Incredible Science Fiction Horror story (and why is this such a rare sub-genre?) that takes a modern theory about prolonged space travel (that missions to Mars(/wherever) might be best undertaken by married couples whose relationship can weather the months of claustrophobic close-quarters living) and really runs with it. A husband and wife are travelling through space in a small capsule that may-or-may-not have some horrible alien living in its walls. As the narrative progresses, paranoia and distrust being to permeate, until not even the reader can be certain of what’s going on, of who is mad and who is just lying. The story is impressively crammed: there’s Hard SF discussions of zero gravity, intense psychological realism, sex, violence, mind-games: the busy and jam-packed form of the narrative mirrors the claustrophobic, cluttered, cramped nature of its setting. Ad Astra is both genuinely frightening in its un-spoken suggestions of alien horror and conspiracy, and genuinely sad in its examination of marital distrust.
iRobot – Guy Haley
Nice title. This is more of a vignette than an actual story. A short description of a far-future desert Earth after some non-disclosed apocalypse has wiped out all life on the planet. The writing is highly stylised, replete with repetitions, internal-rhymes, non-sequiturs and imagism, it’s a rare example of Science Fiction prose poetry. A domestic robot, uncovered by a storm and temporarily brought to life when the sun touches its solar panels, begins to ask questions to a leathery human corpse. The story is dripping with pathos and manages to highlight both the transience of human endeavour and our potential for self-destruction. The ornate nature of the writing is nicely contrasted to the emptiness of its landscapes and the lack of any human characters. Atmospheric and weirdly moving:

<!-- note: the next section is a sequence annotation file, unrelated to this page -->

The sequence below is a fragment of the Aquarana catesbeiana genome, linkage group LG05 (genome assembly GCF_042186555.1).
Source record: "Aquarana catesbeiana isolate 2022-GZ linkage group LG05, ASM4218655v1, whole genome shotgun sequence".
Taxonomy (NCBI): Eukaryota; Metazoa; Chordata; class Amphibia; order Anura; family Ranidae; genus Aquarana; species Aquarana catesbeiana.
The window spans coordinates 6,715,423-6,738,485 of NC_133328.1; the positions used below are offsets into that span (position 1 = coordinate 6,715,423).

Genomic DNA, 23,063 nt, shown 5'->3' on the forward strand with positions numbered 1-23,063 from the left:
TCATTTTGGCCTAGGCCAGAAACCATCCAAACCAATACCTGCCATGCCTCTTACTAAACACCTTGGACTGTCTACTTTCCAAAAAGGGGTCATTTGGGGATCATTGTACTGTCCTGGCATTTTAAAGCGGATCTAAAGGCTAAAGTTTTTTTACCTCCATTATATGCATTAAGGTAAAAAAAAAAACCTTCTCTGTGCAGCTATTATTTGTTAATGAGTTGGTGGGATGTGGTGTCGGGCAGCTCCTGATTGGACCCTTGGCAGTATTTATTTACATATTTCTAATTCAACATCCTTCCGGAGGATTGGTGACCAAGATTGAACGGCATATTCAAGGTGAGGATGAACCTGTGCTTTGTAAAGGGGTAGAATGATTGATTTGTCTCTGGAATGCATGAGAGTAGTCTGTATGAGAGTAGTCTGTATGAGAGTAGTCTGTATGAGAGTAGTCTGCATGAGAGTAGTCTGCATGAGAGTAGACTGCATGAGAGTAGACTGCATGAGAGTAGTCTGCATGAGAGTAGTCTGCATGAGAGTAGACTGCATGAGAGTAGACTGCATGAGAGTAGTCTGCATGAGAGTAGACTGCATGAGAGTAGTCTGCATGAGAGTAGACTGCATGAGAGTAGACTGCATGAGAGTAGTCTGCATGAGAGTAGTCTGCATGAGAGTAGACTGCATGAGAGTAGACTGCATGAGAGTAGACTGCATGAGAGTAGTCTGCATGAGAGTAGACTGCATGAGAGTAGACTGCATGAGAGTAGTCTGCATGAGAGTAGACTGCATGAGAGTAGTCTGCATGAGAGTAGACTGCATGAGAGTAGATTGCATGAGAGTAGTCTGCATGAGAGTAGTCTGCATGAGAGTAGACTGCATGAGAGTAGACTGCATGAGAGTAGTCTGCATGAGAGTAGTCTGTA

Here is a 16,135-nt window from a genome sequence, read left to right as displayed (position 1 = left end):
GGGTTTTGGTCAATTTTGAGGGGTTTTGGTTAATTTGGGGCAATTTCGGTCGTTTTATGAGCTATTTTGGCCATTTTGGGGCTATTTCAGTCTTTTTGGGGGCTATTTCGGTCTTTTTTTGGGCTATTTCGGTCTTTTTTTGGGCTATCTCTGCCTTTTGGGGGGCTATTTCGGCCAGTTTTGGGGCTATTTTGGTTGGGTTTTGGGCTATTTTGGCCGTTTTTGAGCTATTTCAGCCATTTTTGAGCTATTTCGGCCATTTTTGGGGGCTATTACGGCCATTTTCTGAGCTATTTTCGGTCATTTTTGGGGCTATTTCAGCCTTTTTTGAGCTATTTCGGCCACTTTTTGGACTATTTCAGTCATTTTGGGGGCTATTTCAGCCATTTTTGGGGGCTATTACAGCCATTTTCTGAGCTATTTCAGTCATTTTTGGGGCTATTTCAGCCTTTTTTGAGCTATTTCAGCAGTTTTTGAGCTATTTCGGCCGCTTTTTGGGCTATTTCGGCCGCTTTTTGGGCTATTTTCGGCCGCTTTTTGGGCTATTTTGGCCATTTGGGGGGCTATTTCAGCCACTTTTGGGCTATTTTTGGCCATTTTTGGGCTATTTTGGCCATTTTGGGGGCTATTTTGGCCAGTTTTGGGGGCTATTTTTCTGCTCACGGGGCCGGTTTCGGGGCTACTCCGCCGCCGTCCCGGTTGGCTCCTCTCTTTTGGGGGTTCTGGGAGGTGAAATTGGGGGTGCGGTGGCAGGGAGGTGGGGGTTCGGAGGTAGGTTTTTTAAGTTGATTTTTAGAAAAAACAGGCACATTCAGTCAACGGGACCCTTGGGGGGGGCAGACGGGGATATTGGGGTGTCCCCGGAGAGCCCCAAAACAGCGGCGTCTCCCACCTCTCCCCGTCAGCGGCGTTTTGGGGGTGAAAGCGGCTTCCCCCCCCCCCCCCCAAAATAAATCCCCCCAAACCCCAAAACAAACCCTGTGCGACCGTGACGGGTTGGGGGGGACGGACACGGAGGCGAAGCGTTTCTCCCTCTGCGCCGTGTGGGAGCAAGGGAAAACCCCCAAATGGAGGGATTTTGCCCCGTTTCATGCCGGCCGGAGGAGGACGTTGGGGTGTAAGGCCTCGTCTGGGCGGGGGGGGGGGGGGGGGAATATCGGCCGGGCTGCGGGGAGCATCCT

‘You are quiet’ it says. ‘Are you sad?’
Again the machine falls silent as its worn brain searches for something to cheer this last master.
Cat World – Georgina Bruce
Cat World is a deeply sad story about two homeless sisters, both children, living in some future metropolis. The elder sister, Oh, engages in sex work in order to provide her and her younger sister (the narrator) with small amounts of food and “gum”, a kind of hallucinogenic drug that lets them temporarily travel to a shared dream-world of suburban comforts and safety. The emotional gut-punch of the story is the younger sister’s inability to comprehend the disappearance of Oh, who has most-likely been murdered or kidnapped by one of her customers. The narrator worries that Oh has abandoned her, or has been adopted alone by some benevolent (and imaginary) mother figure. The pathos of the story is found in its corollaries with real-world child sex trafficking, and the realisation that ‘Cat World’, the girls’ escapist fantasy, is really nothing more than a simple desire for a safe home and loving family. Bruce manages to construct all of this in a gritty, dark and blunt and unflinching way: the story’s strong emotions develop from the well-realised voice of its narrator, rather than any overly-sentimental use of manipulative language. Utterly brilliant, and very timely in using genre fiction to highlight prevalent modern-day concerns.